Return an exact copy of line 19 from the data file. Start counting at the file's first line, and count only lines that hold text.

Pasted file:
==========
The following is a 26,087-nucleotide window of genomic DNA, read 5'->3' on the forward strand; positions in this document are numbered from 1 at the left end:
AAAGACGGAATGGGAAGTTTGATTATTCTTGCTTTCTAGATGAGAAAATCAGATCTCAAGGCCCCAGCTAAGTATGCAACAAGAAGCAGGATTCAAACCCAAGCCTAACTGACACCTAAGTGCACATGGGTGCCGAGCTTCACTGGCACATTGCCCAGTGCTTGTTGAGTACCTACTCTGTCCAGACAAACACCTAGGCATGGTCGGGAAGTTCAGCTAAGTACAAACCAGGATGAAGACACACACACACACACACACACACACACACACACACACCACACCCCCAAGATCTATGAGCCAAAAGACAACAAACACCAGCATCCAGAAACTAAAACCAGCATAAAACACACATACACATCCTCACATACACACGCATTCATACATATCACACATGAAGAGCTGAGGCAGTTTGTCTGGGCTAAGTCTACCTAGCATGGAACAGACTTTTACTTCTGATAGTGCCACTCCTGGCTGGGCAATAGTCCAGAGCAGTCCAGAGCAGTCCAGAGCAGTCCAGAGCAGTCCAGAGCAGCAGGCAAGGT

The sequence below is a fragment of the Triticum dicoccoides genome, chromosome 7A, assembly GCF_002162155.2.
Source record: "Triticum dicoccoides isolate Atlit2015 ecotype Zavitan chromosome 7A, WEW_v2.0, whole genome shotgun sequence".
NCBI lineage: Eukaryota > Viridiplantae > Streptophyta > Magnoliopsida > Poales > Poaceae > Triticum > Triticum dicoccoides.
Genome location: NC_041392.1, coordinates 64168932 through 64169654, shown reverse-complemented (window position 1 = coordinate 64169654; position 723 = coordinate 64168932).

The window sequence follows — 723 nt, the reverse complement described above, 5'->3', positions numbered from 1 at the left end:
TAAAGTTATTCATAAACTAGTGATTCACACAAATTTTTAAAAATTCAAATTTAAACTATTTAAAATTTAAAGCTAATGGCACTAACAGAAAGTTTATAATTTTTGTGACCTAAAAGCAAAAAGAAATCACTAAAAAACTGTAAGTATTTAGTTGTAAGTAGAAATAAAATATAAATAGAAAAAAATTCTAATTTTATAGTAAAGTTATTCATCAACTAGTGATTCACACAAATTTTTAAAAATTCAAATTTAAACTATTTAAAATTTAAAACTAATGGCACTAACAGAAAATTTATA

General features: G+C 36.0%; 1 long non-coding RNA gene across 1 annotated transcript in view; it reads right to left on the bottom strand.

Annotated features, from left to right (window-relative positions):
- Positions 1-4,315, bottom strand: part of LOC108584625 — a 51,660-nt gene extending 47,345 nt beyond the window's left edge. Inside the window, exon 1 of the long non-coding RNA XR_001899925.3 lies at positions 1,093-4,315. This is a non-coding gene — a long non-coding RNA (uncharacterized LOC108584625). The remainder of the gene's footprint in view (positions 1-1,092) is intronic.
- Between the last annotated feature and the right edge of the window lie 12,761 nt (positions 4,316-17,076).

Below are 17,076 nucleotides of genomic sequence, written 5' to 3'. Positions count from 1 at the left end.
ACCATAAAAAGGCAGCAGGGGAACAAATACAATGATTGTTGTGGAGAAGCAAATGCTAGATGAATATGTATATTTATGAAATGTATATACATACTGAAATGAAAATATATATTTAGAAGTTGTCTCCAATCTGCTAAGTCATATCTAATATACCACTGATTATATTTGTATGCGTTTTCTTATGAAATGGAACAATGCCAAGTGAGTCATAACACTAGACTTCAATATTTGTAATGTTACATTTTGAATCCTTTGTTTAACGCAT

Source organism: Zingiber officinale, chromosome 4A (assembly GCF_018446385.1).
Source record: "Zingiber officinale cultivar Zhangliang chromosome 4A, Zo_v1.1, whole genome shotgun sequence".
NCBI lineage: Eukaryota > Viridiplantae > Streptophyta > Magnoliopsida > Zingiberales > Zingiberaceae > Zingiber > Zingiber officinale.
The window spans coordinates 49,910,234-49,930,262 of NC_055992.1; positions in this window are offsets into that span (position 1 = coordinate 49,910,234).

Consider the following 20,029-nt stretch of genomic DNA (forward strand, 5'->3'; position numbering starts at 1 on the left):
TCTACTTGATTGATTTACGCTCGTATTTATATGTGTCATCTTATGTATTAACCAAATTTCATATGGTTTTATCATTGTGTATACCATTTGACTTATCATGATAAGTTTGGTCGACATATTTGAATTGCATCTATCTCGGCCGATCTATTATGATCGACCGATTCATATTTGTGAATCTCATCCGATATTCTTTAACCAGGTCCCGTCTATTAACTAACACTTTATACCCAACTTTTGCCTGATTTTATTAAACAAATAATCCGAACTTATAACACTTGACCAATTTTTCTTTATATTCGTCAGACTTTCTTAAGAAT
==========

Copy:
Consider the following 20,029-nt stretch of genomic DNA (forward strand, 5'->3'; position numbering starts at 1 on the left):